December 15, 2020

Presbyterians Today, PC(USA)
Advent Christmas Devotionals 2020
"Let Us Light Candles"
Then they seized him and led him away, bringing him into the high priest’s house. But Peter was following at a distance. When they had kindled a fire in the middle of the courtyard and sat down together, Peter sat among them. Then a servant-girl, seeing him in the firelight, stared at him and said, “This man also was with him.” But he denied it, saying, “Woman, I do not know him.” A little later someone else, on seeing him, said, “You also are one of them.” But Peter said, “Man, I am not!” Then about an hour later still another kept insisting, “Surely this man also was with him; for he is a Galilean.” But Peter said, “Man, I do not know what you are talking about!” At that moment, while he was still speaking, the cock crowed. The Lord turned and looked at Peter. Then Peter remembered the word of the Lord, how he had said to him, “Before the cock crows today, you will deny me three times.” And he went out and wept bitterly. 

Luke 22:54–62
The courage to stick close to Jesus
One of my favorite Christmas songs is “Away in the Manger.” Perhaps it was the illustrated book I had as a child depicting the cutest barn animals cuddling baby Jesus as they sang to him, “Away in the manger, no crib for his bed,” that captured my fancy. The line, though, that I held onto as child, and as an adult navigating career and relationship moves in New York City, was: Be near me, Lord Jesus, I ask thee to stay, close by me forever and love me, I pray.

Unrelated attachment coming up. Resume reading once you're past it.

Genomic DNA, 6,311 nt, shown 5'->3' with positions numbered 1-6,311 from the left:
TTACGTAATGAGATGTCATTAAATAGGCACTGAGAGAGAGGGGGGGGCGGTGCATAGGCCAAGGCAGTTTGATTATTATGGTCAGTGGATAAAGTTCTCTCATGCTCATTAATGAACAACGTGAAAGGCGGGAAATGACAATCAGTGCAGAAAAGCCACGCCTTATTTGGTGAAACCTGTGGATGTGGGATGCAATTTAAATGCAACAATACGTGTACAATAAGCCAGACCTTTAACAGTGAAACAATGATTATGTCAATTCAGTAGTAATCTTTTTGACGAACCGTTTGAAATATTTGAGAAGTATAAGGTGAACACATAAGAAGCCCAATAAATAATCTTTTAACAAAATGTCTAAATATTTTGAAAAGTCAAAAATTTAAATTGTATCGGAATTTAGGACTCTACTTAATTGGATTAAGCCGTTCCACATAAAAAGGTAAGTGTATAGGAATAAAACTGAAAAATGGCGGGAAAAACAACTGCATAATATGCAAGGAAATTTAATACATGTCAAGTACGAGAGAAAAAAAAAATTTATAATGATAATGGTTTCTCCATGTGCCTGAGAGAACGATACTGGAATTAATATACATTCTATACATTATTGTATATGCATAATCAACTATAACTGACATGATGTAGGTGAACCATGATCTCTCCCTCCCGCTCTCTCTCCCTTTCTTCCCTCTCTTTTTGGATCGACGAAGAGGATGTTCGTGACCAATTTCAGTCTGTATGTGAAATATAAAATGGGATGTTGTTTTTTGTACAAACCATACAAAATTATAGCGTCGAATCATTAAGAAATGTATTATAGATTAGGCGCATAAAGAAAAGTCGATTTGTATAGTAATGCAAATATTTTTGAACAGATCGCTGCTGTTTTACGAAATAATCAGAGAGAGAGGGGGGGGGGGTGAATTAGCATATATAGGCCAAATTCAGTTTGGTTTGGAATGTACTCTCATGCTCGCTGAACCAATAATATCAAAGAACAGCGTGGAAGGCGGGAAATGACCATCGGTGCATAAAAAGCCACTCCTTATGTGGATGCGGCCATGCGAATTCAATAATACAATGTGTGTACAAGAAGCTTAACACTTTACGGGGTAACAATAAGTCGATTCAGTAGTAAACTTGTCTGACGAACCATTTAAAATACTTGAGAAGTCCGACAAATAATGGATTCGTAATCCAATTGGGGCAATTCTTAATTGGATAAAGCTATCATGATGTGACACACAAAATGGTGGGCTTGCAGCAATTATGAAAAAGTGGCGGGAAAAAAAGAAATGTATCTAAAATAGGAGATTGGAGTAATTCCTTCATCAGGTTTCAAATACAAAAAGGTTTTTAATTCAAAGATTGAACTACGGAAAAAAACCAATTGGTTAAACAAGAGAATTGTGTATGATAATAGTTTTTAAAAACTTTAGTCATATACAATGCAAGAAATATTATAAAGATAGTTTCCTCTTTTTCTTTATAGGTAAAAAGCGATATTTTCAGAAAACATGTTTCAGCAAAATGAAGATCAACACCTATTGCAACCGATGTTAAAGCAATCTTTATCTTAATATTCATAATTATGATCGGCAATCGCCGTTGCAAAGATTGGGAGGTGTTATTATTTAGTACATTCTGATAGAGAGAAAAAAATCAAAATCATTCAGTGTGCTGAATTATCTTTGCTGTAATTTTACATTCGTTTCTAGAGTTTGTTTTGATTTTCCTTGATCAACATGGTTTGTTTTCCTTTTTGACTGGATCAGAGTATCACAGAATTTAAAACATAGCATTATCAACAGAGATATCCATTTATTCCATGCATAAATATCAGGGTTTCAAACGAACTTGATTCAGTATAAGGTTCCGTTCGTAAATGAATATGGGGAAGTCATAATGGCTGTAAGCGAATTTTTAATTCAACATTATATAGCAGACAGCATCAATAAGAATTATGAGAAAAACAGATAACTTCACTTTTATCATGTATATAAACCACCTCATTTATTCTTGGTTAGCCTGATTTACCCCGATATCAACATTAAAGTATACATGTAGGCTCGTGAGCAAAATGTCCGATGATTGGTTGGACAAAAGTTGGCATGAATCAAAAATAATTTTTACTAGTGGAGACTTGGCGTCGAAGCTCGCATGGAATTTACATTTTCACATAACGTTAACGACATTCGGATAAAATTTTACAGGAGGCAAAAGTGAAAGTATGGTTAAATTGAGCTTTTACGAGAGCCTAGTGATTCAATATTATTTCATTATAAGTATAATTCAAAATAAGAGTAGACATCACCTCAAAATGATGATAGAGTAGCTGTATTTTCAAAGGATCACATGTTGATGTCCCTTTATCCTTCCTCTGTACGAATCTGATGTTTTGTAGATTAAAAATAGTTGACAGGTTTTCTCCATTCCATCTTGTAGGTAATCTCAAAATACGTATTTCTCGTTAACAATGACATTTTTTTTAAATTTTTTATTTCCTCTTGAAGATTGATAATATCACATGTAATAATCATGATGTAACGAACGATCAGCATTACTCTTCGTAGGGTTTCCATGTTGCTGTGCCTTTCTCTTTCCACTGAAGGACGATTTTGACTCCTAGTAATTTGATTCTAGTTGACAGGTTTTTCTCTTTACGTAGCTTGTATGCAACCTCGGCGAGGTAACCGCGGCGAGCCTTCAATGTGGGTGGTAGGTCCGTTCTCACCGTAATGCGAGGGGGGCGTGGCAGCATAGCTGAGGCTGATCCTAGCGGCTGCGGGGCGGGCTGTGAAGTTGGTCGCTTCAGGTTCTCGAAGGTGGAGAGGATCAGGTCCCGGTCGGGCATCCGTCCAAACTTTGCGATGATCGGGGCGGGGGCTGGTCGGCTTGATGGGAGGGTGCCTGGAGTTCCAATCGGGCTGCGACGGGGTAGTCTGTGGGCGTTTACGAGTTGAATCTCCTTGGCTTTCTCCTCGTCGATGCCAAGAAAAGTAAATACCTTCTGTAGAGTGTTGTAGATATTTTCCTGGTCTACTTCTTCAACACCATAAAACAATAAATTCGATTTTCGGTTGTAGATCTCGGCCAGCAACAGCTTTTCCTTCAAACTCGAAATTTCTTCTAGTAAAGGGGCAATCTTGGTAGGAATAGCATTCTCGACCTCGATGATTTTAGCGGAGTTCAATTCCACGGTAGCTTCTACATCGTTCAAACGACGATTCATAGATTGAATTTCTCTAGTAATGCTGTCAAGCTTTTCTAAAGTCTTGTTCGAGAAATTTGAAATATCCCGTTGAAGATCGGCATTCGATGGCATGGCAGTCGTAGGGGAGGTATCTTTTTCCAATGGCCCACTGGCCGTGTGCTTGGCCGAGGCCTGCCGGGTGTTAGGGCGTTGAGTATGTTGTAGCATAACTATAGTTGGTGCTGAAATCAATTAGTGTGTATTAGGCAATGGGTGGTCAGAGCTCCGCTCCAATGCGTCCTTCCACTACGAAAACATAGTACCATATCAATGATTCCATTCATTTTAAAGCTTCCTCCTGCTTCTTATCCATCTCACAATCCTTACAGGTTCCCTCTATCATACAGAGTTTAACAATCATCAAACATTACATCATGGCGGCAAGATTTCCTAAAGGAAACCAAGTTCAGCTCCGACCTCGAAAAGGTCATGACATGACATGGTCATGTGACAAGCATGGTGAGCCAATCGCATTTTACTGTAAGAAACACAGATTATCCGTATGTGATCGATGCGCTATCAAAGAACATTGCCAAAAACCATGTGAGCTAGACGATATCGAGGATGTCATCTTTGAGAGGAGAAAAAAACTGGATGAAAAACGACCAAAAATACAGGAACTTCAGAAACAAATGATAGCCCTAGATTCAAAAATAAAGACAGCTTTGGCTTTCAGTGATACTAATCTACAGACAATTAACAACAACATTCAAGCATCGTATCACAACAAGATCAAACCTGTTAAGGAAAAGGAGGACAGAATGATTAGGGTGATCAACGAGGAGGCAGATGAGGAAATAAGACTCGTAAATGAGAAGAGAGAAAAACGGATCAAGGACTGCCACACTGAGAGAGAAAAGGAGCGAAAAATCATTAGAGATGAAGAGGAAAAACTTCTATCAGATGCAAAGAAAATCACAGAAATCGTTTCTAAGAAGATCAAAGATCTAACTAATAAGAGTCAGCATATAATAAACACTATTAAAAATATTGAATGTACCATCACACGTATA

“Don’t ever leave my side” has come from my lips many times in my life as a problem or a challenge led to me to crawl into bed and pull the covers over my head. And through my tears I would sing, “Be near me, Lord Jesus.”

When in physical or emotional anguish, we often find ourselves crying out to Jesus, praying for God’s son to love us, unconditionally and forever. Yet our Advent Scripture reminds us that while we expect Jesus to remain by our sides, many times we keep a distance. Many times, we will deny knowing the Holy Child because admitting we are friends with him just might jeopardize our current relationships or jobs or even put our lives at risk. But do we want to be Peters?

I was at the fine jewelry trade magazine for a few years and had some seniority. There was a Sunday morning breakfast at a trade show that weekend at New York City’s Javits Center. I had assigned a junior reporter to cover the event. When my boss asked why I wasn’t attending the breakfast, I said, “I have church.” He wasn’t expecting that answer. I wasn’t expecting that answer, either. I often kept my newfound churchgoing activities quiet. “I guess you don’t care about career advancement?” was his reply. I huffed out of his office. Sunday came and I went to church as planned. I wasn’t going to turn my back on what was important to me. My career wasn’t hurt. I eventually became editor-in-chief of the publication, only to leave that post after two years to pursue ministry.

Peter kept a distance. That is a heartbreaking and troubling sentence to me, because I know how easy it can be for us to do just as Peter did. But when the world tempts me to be quiet, to play the game, to not ruffle feathers, I begin humming, “Be near me, Lord Jesus.” I then reach my hand to the skies to let him know I am here by his side as well.

Pray
God, your love for me boggles my mind. It is sometimes too much to comprehend that you never let go of me. You are always by my side and for that I lift my thanks to you. In Jesus’ name I pray. Amen.

Go deeper
Take a look at your schedule, your activities, the time you spend working and the time you spend with family and friends. How much time is carved out for God? What can you do this day to follow your Savior, Jesus, the Holy Child, more closely?
Alpharetta Presbyterian Church
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